Treatise or New Language,
Voynich Enigma Is No Hoax

In the age of massive data collection, of inflated intelligence budgets, and of mastery of secrecy and surveillance, it’s a sobering realization to see how a 15th century manuscript continues to humble ciphers and code experts, as the Voynich has been doing for ages.
Since its rediscovery in 1912, some progress has been made, but overall, all efforts to understand it have been thoroughly defeated. Despite several theories, and a few words deciphered, the content of this exquisite document remains elusive and mysterious.
Named after Wilfrid Voynich, a Polish-born book antiquarian, who acquired it in Italy, and owned it until his death in New York in 1930, the Voynich Manuscript has been handed by some of the most brilliant minds of what became later known as the global intel community.
Alan Turing, the British computer wiz who later broke the secrets of the German Enigma machine, took a crack at the Voynich, and failed. So did William Frederic Friedman, one half of the so-called America’s First Cryptographic Couple (with wife Elizebeth Smith), who worked for decades for the U.S. military.

Having decoded hundreds of papers (and previously obsessed with a theory, later abandoned, that works by William Shakespeare were actually written by Sir Francis Bacon), he spent decades on the Voynich, but came up with only a well-crafted but ultimately vague anagram, whose key was revealed after his death in 1969.
‘An early attempt to construct an artificial or universal language of the a priori type,’ was all he could gather of the manuscript. Many others tried their hand, or at least worked theories around its origins. Among the most durable, two out of four are still standing and show promise.
An interesting take was advanced by Lawrence and Nancy Gladstone, pointing the book’s authorship to Roger Bacon. But for all its elegance, the theory lost steam after Carbon-14 tests determined that it was written around 1400, some two centuries after the founder of the Oxford University lived.
Arthur Tucker, a University of Delaware botanist, proposed that the mysterious language could be Nahuatl, of Aztec and Toltec peoples who lived in what’s now Mexico in the 15th century. But beyond linking a few dozen plants to drawings on the Voynich, he didn’t go too far.

What seems to have been determined is that the book – which first surfaced in Europe in 1666 already with a backdate of at least a century – is not a hoax, as some have suggested, or a random collection of drawings of plants, naked women, and astrological signs, without a single recognizable letter on its voluminus content.
Recently, a Brazilian mathematician at the Universidade de São Paulo, Diego Amancio, developed a software program that showed, at least statistically, that the characters in the book do follow a similar pattern of aggregation found in meaningful texts.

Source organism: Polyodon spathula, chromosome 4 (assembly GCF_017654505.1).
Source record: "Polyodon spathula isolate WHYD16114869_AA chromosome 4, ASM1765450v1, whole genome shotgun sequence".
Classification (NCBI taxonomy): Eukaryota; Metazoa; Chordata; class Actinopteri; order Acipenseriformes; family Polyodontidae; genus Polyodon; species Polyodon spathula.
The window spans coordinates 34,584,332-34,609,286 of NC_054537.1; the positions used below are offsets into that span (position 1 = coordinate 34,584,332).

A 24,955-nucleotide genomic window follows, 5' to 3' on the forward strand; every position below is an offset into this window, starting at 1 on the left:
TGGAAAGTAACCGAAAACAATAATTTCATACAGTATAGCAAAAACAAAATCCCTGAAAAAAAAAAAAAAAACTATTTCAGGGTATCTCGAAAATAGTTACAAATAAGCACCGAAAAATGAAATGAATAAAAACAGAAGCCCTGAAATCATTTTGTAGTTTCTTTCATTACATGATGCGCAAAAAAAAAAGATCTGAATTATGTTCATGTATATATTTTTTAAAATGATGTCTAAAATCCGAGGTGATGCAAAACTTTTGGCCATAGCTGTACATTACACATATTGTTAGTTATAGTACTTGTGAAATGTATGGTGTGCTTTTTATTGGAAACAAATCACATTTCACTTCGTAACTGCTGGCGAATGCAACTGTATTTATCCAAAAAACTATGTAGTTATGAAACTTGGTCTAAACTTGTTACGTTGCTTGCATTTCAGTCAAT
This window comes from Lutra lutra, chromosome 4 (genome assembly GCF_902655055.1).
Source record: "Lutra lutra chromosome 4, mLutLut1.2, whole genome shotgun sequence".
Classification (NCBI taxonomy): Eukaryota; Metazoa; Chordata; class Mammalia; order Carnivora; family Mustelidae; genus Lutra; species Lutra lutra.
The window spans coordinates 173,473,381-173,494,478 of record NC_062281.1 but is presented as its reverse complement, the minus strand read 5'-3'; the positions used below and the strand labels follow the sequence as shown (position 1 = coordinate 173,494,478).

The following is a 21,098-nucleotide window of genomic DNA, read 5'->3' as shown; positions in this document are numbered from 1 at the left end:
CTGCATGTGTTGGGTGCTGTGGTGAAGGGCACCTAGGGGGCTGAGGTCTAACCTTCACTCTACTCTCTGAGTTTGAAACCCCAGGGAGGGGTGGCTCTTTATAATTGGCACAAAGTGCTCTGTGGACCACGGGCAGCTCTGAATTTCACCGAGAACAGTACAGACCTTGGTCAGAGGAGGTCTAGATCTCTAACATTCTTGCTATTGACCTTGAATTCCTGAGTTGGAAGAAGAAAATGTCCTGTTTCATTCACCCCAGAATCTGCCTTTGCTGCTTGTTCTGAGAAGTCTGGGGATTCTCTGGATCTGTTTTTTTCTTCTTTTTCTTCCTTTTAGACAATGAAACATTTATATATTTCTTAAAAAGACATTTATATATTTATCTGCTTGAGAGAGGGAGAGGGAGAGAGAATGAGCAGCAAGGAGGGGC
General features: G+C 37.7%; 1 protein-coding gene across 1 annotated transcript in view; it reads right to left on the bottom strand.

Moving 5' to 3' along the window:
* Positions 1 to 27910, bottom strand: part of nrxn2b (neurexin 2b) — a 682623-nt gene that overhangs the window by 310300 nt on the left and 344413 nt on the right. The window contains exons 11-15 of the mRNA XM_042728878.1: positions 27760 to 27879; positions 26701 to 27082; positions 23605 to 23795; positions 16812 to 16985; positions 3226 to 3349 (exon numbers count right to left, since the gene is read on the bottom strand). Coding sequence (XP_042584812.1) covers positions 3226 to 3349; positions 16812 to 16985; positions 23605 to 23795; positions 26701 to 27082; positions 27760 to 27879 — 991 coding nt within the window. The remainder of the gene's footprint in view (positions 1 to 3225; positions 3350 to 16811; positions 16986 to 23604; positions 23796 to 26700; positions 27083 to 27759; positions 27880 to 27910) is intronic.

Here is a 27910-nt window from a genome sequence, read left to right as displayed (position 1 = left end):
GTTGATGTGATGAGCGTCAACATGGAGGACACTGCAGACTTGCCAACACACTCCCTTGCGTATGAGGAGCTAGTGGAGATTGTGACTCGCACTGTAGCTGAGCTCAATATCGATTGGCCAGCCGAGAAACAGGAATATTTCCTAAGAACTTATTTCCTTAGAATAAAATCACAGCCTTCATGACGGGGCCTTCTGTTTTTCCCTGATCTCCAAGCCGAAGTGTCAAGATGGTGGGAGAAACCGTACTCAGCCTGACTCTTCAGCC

His system may prove a useful tool for cryptographers searching for that elusive meaning. One that’s got very close to it is Stephen Bax, a scholar at the University of Bedfordshire, who produced a paper and a video, detailing his attempts at deciphering the Voynich.
Working independently from Amancio’s model, Bax makes a convincing case for assessing the manuscript’s content as a treatise, having managed to attribute meaning to 10 words of it. Not much but, in six centuries, they’re the first ones anyone has extracted from the text.
There are many other mysterious codices and religious books, tomes of uncertain provenance that miraculously made it all the way from Antiquity to the present era. But most of them have been deciphered, decoded, and thoroughly incorporated to modern studies.
What distinguishes the Voynich Manuscript is its enticing illustrations, of flora, fauna, and natural phenomena, not quite like those we’ve been familiar with for centuries, all shrouded in an apparently made-up tongue, with its own elusive syntax and grammar.
While the original has been housed at Yale University since 1969, and a digital version is now available online, ‘the world’s most mysterious manuscript‘ is now on display at the Folger Shakespeare Library, in DC, as part of ‘Decoding the Renaissance, 500 Years of Codes and Ciphers.’
As curated by Bill Sherman, the show explores ‘five hundred years of secret communication,’ tracing the ‘surprising connections between Renaissance texts and technologies and modern methods of cryptanalysis,’ according to its catalog.
Perfectly timed to reflect our age of government surveillance and hacker prowess, it’s also fitting that the show would include an ancient document that’s so stubbornly defied all attempts to be deciphered. Will it finally give away its secrets, allowing us to pry into its alternate reality, or will it remain as impenetrable as the Great Sphinx, and just as the people who built it, its author’s identity forever lost to time?
Read Also:
* Counting Glyphs
* Age of Voynich
* L’Enfant Savage

2 thoughts on “Undeciphered

  1. Fascinating story. I’d heard of the Voynich manuscript before but almost forgotten all about it. You reminding me got all my excitement juices flowing. Wouldn’t we all love to know if it harbored some secret knowledge that would give us the answer to the eternal dilemma facing all thinkers: what is the point of life? Thanks for that, Wesley.


    • colltales says:

      You’re right; something about this sort of relic awakens deep-seated feelings of wonder and excitement. Can’t wait to check the real thing in DC next week. Thanks for you input.


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